Schematic representation of the DNA samples and the genetic variants that were analyzed in this study. a A flowchart illustrating which analyses were performed using the enriched HGDP-CEPH panel only and which using both the enriched HGDP-CEPH panel and the 1000 Genomes panel. In the analyses that required unambiguous identification of the geographical origin of the populations (the global frequency analyses, the global loss-of-function, and the population genetic analyses) only the nine non-admixed populations of the 1000 Genomes Project were used together with the 53 populations of the enriched HGDP-CEPH panel. The highly admixed 1000 Genomes populations CLM-1 K, MXL-1 K, PRU-1 K, CEU-1 K, and ASW-1 K were omitted in these analyses. b A flowchart illustrating the process of selection of the 21 genetic variants that were analyzed in detail in this study. The 21 variants were selected from the variants identified by high-throughput sequencing and the variants previously suggested in the literature to cause loss of OCT1 function. In the context of the analysis pipeline presented in panel a, this diagram can be placed between the steps of ‘NextGen sequencing’ and ‘Conventional genotyping’. A detailed list of the non-coding, the synonymous, and the predicted non-deleterious variants is available in Additional file 5. We regarded variants as potentially deleterious if they were previously reported to cause a more than 50 % decrease in OCT1 activity for at least one substrate; or if they were predicted to be deleterious by at least five of eight software prediction packages used in this study. Details about the prediction software used and the prediction results are given in the text and in Additional files 3 and 6. The variants Gln97Lys and Gly220Val were not identified by sequencing of the enriched HGDP-CEPH panel, but were included in the detailed analyses as they were previously reported in the literature (Gln97Lys, [17]) or in the 1000 Genomes project (Gly220Val) and fulfilled the criteria for deleterious variants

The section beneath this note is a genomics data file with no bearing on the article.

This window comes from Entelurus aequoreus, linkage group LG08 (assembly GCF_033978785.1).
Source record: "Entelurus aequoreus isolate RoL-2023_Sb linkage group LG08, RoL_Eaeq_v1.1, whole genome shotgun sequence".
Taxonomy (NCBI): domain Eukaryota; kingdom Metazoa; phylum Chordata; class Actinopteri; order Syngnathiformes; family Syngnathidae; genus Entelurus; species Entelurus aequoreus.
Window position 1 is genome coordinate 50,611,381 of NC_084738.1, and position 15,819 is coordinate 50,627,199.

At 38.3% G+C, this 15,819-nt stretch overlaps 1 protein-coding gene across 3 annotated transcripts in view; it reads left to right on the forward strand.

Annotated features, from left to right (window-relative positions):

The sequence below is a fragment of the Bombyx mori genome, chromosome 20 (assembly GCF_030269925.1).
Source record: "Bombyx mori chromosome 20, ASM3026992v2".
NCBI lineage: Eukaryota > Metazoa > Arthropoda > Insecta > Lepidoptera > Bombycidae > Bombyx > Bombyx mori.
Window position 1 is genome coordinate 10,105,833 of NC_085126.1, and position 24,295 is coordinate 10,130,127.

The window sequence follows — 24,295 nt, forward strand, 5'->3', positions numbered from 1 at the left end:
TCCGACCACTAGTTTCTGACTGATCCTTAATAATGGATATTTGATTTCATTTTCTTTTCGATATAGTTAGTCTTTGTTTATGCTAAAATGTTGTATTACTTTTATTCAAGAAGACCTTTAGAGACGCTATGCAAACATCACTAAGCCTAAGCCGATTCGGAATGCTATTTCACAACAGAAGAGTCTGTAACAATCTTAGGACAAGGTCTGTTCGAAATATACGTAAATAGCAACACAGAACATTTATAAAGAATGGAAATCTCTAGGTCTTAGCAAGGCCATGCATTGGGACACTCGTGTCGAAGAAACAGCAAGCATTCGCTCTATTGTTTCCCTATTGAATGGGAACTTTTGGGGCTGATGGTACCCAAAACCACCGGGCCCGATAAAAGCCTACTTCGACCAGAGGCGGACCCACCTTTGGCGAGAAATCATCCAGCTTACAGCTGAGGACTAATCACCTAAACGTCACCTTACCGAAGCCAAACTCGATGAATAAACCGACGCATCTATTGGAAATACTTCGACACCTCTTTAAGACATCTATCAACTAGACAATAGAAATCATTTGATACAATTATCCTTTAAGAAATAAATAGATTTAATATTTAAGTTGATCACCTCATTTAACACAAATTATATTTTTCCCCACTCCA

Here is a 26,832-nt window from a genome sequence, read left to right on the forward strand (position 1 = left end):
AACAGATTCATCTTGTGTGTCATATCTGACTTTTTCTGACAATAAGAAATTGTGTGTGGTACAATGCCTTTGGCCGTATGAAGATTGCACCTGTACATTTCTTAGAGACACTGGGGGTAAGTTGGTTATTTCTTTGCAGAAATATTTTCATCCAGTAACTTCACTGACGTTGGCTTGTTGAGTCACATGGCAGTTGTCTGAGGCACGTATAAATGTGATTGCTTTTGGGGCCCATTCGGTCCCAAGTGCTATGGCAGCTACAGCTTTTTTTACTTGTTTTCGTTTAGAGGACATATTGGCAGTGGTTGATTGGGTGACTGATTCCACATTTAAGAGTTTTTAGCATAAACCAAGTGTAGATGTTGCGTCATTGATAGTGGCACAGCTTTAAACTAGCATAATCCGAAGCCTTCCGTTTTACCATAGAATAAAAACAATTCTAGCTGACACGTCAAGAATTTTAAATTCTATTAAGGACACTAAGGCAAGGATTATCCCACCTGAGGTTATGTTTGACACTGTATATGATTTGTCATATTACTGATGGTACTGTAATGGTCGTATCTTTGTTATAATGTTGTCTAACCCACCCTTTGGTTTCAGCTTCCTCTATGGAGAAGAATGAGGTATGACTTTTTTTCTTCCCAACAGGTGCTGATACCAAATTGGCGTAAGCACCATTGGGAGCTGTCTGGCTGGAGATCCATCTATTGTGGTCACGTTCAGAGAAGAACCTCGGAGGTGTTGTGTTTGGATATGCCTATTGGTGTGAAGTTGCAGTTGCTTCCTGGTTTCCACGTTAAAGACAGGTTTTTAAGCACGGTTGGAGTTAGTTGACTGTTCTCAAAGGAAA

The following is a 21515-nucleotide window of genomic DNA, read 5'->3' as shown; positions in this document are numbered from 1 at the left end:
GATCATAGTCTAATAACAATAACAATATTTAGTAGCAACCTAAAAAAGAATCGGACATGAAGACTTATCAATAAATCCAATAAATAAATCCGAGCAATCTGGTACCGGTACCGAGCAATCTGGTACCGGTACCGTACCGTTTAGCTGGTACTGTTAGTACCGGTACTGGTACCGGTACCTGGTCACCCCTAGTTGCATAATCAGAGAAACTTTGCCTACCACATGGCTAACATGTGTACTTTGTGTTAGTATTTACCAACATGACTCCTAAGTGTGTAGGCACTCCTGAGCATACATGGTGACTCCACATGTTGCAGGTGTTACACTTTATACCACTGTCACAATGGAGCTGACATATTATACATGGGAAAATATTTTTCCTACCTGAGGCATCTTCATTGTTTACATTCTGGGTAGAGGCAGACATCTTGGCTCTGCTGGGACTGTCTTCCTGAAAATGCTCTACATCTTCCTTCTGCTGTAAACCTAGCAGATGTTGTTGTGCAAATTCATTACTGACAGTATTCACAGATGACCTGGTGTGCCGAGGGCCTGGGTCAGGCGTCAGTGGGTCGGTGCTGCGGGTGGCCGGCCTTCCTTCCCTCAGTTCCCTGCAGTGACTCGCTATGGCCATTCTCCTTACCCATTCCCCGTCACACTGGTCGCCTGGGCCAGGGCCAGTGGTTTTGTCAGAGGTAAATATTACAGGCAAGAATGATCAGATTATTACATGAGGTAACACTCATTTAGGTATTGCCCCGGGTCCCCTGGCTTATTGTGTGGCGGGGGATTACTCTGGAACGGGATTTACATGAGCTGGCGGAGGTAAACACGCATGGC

Table 1 Worldwide distribution of OCT1 alleles